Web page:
Ethics for criminal lawyers
Written by Doogue + George Defence Lawyers.
On 18 March 2016 I heard Rob Franklin, Managing Director of Potts Lawyers, give a lecture on ethics as part of the 2016 ADLA conference. In addition to being Managing Director at Potts Lawyers, Rob serves on the Queensland Law Society Ethics Committee (he was a former Chair of that committee) and provides advice to lawyers being investigated by the Queensland Legal Services Commission.
In Victoria of course, the Legal Profession Uniform General Rules 2015 and the Legal Profession Uniform Law Australian Solicitors’ Conduct Rules 2015 (“the Conduct Rules”) are the primary sources of practitioners’ ethical obligations though Rule 2.2 of the Conduct Rules makes clear that the Conduct Rules apply in addition to common law obligations and do not replace them.
While acknowledging the importance of having a good knowledge of the Conduct Rules, rather than covering those rules in great detail, Rob stressed the importance of approaching our ethical obligations as lawyers with the correct mindset. Ethical lawyers aspire to more than simply not being unethical lawyers. Rob cited a statement made by former Chief Justice of the High Court of Australia, Sir Gerard Brennan,
“if ethics were reduced to rules, a spiritless compliance would soon be replaced by skillful evasion.”
Besides reducing the possibility of falling foul of the rules, this approach limits the prospect, and attendant stress and anxiety, of even being investigated by the Legal Services Commissioner to begin with.
Rob also saw this value rather than rule based approach to ethics as needing to be encouraged by law firms as a whole, “everyone carries the can.” His firm encourages all employees to have an ethics consciousness. Despite being a Queenslander, Rob also emphasised the need for law firms to have a system for approaching ethical issues. Rob says ethical issues should be discussed with as many people as possible and, at Potts Lawyers, lawyers must confer with at least one Director. Not only can law firms, in certain situations, also be liable for the misconduct of their lawyers, but law firms will also inevitably suffer damage to their brand if one of their lawyers is found guilty of misconduct.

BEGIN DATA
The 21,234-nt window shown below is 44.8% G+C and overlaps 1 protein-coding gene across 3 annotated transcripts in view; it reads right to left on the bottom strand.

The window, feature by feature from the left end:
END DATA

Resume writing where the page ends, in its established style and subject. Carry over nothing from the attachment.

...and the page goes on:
With developing a system in mind, the Law Institute of Victoria provides some excellent resources on their website and suggests the following method to resolving ethical dilemmas:
- Review the Common Ethical Dilemmas page on their website;
- Search their page of past Ethics Committee Rulings;
- Look at the recommended ethics resources (the LIV Ethics Guidelines, texts with a particular recommendation for ‘Lawyers’ Professional Responsibility’ by Gino Dal Pont, and researching previous Court and Tribunal rulings);
- Phone the ethics advice line on (03) 9607 9336;
- Email the LIV Ethics Department at email@example.com;
- Request an Ethics Committee Ruling.
Rob also drew particular attention to practitioners’ obligations to know where money deposited into trust is coming from. Money laundering is a particular focus of authorities at present and, in addition to the obligations under the Legal Profession Uniform General Rules 2015, it is important to have regard to the Anti-Money Laundering and Counter Terrorism Financing Act 2006 (Cth) (“AMLCTF Act”) and Division 400 of the Criminal Code Act 1995 (Cth) which specifically cover money laundering. While lawyers are not considered ‘reporting entities’ under the AMLCTF Act, which at present is largely directed at the financial services and gambling sectors, and bullion dealers, lawyers are still subject to some obligations, particularly in relation to ‘significant cash transactions’. It is also worth noting that the Financial Action Task Force, an international body designed to develop measures to combat money laundering, and of which Australia is a member, has recently reiterated its position that lawyers should be fully regulated as ‘reporting entities’ under the AMLCTF Act, something the Law Council of Australia currently opposes on the bases that the existing regulatory framework is sufficient, that there has been no critically assessed evidence suggesting a ‘regulatory gap’ in relation to lawyers, and that no cost benefit analysis has been undertaken.